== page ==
Understanding child development: Ages 9-12 years
Dr Sara McLean, Australia, August, 2020
This resource is part of a series from the Emerging Minds: National Workforce Centre for Child Mental Health that outlines the key developmental issues and experiences for children, from birth to age 12. It focuses on the developmental experiences of children aged 9-12 years, providing a brief description of how adverse events may be experienced by a child of this age, and how adults can support a child that has been exposed to disruptive life events.
Children develop in the context of their relational and social environment. Since the late 1950s, developmental research has documented the cognitive, social, emotional, and moral development of children in order to better understand their experiences (e.g., Bruner, 1966; Piaget, 1957; Piaget & Cook, 1952; Siegler, Deloache & Eisenberg, 2003; Vygotsky, 1978; Wadsworth, 2004). Although there has been some variety in the way that children’s development has been described, most researchers agree that children typically go through relatively predictable developmental stages, mastering increasingly complex cognitive, social, language, and emotional regulation skills as they age.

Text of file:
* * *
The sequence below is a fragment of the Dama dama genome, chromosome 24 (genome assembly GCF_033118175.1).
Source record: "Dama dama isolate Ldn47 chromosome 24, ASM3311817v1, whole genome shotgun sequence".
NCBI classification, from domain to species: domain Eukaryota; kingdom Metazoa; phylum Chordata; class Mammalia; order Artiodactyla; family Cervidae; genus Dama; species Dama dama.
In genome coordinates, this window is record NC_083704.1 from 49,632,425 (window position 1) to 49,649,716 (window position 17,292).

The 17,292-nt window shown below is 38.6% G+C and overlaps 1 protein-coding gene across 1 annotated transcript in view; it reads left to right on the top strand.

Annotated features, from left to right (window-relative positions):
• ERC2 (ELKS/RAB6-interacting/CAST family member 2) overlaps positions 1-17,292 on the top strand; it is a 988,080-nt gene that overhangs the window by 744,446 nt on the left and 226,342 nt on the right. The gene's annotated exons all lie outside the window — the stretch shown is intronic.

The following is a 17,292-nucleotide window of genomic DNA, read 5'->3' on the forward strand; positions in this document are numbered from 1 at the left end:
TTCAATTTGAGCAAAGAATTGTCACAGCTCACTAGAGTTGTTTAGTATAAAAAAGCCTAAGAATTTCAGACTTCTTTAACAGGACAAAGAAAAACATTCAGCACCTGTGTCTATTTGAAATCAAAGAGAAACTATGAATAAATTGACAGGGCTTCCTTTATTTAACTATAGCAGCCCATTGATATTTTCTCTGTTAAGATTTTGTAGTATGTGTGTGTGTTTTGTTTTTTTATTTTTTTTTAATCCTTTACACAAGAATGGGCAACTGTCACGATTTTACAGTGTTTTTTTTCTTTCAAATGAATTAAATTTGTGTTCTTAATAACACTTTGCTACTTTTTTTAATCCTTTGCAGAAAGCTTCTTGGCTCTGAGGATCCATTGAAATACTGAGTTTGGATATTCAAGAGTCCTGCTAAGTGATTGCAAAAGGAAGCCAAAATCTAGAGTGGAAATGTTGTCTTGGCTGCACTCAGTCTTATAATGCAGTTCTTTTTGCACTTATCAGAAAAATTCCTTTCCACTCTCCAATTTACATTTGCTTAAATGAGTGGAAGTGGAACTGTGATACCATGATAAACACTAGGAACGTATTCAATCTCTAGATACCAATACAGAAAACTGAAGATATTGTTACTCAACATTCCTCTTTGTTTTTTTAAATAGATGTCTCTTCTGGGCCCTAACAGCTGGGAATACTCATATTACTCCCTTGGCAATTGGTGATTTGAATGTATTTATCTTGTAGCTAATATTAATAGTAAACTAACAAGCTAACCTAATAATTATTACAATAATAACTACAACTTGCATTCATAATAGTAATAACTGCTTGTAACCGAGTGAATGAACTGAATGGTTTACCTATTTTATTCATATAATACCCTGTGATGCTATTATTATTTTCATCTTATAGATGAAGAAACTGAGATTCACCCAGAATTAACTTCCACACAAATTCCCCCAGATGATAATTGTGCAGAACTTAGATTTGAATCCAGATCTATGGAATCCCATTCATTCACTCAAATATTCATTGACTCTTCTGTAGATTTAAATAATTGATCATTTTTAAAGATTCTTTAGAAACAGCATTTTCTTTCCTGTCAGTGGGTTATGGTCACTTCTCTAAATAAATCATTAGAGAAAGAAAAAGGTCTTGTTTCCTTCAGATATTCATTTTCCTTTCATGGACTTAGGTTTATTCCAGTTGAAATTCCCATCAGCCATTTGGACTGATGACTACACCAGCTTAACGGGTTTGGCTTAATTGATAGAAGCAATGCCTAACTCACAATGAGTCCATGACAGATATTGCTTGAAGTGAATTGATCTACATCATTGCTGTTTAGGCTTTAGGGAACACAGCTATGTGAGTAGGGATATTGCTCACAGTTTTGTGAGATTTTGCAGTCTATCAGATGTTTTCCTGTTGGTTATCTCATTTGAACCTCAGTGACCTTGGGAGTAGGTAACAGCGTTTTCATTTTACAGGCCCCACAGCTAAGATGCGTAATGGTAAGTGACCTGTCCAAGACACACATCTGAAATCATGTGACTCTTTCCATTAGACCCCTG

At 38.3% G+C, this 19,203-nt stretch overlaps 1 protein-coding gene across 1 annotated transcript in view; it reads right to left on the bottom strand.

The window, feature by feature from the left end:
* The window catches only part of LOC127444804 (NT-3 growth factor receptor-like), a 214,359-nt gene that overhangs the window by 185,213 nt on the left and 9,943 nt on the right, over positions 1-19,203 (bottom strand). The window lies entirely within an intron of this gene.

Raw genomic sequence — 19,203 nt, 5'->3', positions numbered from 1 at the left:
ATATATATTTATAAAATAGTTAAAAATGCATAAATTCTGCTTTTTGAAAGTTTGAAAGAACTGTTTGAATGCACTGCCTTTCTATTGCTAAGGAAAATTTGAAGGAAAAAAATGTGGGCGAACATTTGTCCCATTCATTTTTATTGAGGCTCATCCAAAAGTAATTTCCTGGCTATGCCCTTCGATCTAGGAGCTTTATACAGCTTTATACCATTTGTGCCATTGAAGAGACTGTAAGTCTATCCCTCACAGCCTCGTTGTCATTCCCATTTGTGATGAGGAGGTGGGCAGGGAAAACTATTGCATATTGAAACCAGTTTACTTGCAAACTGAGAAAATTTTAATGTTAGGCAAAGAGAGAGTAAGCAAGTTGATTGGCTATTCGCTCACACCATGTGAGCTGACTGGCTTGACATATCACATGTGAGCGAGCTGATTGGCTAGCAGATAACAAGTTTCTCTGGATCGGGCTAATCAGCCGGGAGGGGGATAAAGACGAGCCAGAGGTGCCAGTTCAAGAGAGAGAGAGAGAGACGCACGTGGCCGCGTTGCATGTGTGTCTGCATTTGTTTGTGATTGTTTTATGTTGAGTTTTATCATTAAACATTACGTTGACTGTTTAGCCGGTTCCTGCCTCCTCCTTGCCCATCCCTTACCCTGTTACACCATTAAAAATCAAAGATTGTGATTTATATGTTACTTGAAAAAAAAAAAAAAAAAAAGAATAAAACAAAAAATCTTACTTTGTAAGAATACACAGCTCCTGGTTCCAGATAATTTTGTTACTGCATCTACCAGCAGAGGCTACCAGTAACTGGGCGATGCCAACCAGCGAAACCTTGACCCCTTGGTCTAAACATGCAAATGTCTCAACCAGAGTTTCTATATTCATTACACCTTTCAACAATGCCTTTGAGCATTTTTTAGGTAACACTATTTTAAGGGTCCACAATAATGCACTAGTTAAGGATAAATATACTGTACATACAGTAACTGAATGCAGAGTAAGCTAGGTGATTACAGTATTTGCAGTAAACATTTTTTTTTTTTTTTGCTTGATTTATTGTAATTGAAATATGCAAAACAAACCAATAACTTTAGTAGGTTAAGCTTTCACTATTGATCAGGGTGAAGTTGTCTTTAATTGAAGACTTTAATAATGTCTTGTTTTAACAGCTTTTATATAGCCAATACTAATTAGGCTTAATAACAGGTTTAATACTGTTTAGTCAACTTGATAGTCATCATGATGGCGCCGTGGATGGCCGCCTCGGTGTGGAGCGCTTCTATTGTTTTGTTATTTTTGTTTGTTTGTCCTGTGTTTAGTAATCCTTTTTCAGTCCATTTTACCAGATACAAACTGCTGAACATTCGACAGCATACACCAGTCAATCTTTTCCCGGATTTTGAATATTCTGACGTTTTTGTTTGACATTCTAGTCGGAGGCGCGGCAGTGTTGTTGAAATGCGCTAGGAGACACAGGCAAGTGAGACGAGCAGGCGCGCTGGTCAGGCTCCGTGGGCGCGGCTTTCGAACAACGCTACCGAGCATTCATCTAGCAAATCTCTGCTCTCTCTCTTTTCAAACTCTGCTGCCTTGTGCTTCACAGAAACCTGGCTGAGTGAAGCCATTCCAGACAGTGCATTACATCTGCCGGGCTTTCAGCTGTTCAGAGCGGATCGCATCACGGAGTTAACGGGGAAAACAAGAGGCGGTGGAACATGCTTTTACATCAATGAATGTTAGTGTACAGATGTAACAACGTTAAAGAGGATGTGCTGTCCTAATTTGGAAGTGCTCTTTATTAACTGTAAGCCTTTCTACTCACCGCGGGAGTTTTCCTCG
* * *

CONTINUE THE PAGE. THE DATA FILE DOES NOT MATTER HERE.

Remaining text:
A child’s developmental stage will determine how they experience the world, how much they feel they are able to influence their world, and how they make sense of the events that happen to them. It is important for practitioners to understand a child’s developmental journey so that they can respond to children in the ways that are most helpful.
Typical development for children aged 9-12 years
At this age, children are still largely concrete thinkers but are beginning to be able to think in more abstract ways, and about more abstract concepts. Most children are reliably able to see things from another’s perspective and, because of this, can show genuine empathy for another’s experiences and feelings. By this age, children can also distinguish between fact and fantasy. They may become intolerant of younger children and the ‘childish’ games that they used to enjoy.